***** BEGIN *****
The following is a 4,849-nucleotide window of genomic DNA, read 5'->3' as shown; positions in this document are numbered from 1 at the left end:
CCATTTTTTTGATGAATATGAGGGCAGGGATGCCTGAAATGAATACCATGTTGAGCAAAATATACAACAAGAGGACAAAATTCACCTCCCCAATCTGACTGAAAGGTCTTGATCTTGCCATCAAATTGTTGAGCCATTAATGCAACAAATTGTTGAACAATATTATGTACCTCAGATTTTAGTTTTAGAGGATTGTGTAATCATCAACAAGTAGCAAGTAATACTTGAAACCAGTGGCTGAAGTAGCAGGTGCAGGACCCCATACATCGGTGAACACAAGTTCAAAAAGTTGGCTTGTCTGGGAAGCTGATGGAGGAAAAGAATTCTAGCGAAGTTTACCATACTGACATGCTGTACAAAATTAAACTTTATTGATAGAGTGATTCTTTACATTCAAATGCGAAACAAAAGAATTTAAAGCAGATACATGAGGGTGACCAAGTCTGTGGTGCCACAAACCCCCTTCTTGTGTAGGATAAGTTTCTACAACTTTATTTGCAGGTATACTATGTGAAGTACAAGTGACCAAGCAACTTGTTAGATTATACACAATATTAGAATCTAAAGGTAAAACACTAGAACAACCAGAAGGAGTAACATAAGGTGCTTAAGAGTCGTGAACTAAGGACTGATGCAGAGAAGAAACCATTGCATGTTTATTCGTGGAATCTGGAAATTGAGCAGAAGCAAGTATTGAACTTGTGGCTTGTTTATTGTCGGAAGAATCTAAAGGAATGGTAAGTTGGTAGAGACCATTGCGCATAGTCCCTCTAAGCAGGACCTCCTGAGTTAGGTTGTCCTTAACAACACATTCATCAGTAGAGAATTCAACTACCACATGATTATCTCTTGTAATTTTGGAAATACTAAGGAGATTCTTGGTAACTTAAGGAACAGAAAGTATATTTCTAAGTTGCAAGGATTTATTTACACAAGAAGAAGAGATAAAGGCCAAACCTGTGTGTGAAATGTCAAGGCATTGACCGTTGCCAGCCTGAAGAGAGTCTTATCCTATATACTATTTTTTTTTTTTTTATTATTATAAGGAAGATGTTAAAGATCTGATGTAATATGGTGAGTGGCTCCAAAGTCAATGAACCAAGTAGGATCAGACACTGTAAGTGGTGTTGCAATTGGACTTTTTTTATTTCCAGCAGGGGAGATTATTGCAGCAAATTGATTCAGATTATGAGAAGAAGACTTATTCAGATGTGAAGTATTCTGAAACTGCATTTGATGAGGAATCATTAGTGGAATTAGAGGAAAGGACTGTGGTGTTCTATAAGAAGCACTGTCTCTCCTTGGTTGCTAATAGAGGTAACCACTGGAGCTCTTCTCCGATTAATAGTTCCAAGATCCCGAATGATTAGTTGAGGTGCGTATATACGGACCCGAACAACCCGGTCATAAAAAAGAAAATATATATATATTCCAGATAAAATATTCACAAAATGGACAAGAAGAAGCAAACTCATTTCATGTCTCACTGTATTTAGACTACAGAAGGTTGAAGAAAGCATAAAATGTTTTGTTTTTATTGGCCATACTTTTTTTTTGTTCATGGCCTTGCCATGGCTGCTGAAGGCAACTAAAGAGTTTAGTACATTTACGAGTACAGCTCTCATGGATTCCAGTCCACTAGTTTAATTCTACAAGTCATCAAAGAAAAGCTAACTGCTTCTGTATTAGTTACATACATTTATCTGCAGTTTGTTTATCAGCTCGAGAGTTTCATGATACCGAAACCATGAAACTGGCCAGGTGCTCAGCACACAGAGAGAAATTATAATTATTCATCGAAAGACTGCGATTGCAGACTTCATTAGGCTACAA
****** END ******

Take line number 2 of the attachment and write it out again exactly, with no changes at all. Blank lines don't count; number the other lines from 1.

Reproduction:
CCATTTTTTTGATGAATATGAGGGCAGGGATGCCTGAAATGAATACCATGTTGAGCAAAATATACAACAAGAGGACAAAATTCACCTCCCCAATCTGACTGAAAGGTCTTGATCTTGCCATCAAATTGTTGAGCCATTAATGCAACAAATTGTTGAACAATATTATGTACCTCAGATTTTAGTTTTAGAGGATTGTGTAATCATCAACAAGTAGCAAGTAATACTTGAAACCAGTGGCTGAAGTAGCAGGTGCAGGACCCCATACATCGGTGAACACAAGTTCAAAAAGTTGGCTTGTCTGGGAAGCTGATGGAGGAAAAGAATTCTAGCGAAGTTTACCATACTGACATGCTGTACAAAATTAAACTTTATTGATAGAGTGATTCTTTACATTCAAATGCGAAACAAAAGAATTTAAAGCAGATACATGAGGGTGACCAAGTCTGTGGTGCCACAAACCCCCTTCTTGTGTAGGATAAGTTTCTACAACTTTATTTGCAGGTATACTATGTGAAGTACAAGTGACCAAGCAACTTGTTAGATTATACACAATATTAGAATCTAAAGGTAAAACACTAGAACAACCAGAAGGAGTAACATAAGGTGCTTAAGAGTCGTGAACTAAGGACTGATGCAGAGAAGAAACCATTGCATGTTTATTCGTGGAATCTGGAAATTGAGCAGAAGCAAGTATTGAACTTGTGGCTTGTTTATTGTCGGAAGAATCTAAAGGAATGGTAAGTTGGTAGAGACCATTGCGCATAGTCCCTCTAAGCAGGACCTCCTGAGTTAGGTTGTCCTTAACAACACATTCATCAGTAGAGAATTCAACTACCACATGATTATCTCTTGTAATTTTGGAAATACTAAGGAGATTCTTGGTAACTTAAGGAACAGAAAGTATATTTCTAAGTTGCAAGGATTTATTTACACAAGAAGAAGAGATAAAGGCCAAACCTGTGTGTGAAATGTCAAGGCATTGACCGTTGCCAGCCTGAAGAGAGTCTTATCCTATATACTATTTTTTTTTTTTTTATTATTATAAGGAAGATGTTAAAGATCTGATGTAATATGGTGAGTGGCTCCAAAGTCAATGAACCAAGTAGGATCAGACACTGTAAGTGGTGTTGCAATTGGACTTTTTTTATTTCCAGCAGGGGAGATTATTGCAGCAAATTGATTCAGATTATGAGAAGAAGACTTATTCAGATGTGAAGTATTCTGAAACTGCATTTGATGAGGAATCATTAGTGGAATTAGAGGAAAGGACTGTGGTGTTCTATAAGAAGCACTGTCTCTCCTTGGTTGCTAATAGAGGTAACCACTGGAGCTCTTCTCCGATTAATAGTTCCAAGATCCCGAATGATTAGTTGAGGTGCGTATATACGGACCCGAACAACCCGGTCATAAAAAAGAAAATATATATATATTCCAGATAAAATATTCACAAAATGGACAAGAAGAAGCAAACTCATTTCATGTCTCACTGTATTTAGACTACAGAAGGTTGAAGAAAGCATAAAATGTTTTGTTTTTATTGGCCATACTTTTTTTTTGTTCATGGCCTTGCCATGGCTGCTGAAGGCAACTAAAGAGTTTAGTACATTTACGAGTACAGCTCTCATGGATTCCAGTCCACTAGTTTAATTCTACAAGTCATCAAAGAAAAGCTAACTGCTTCTGTATTAGTTACATACATTTATCTGCAGTTTGTTTATCAGCTCGAGAGTTTCATGATACCGAAACCATGAAACTGGCCAGGTGCTCAGCACACAGAGAGAAATTATAATTATTCATCGAAAGACTGCGATTGCAGACTTCATTAGGCTACAA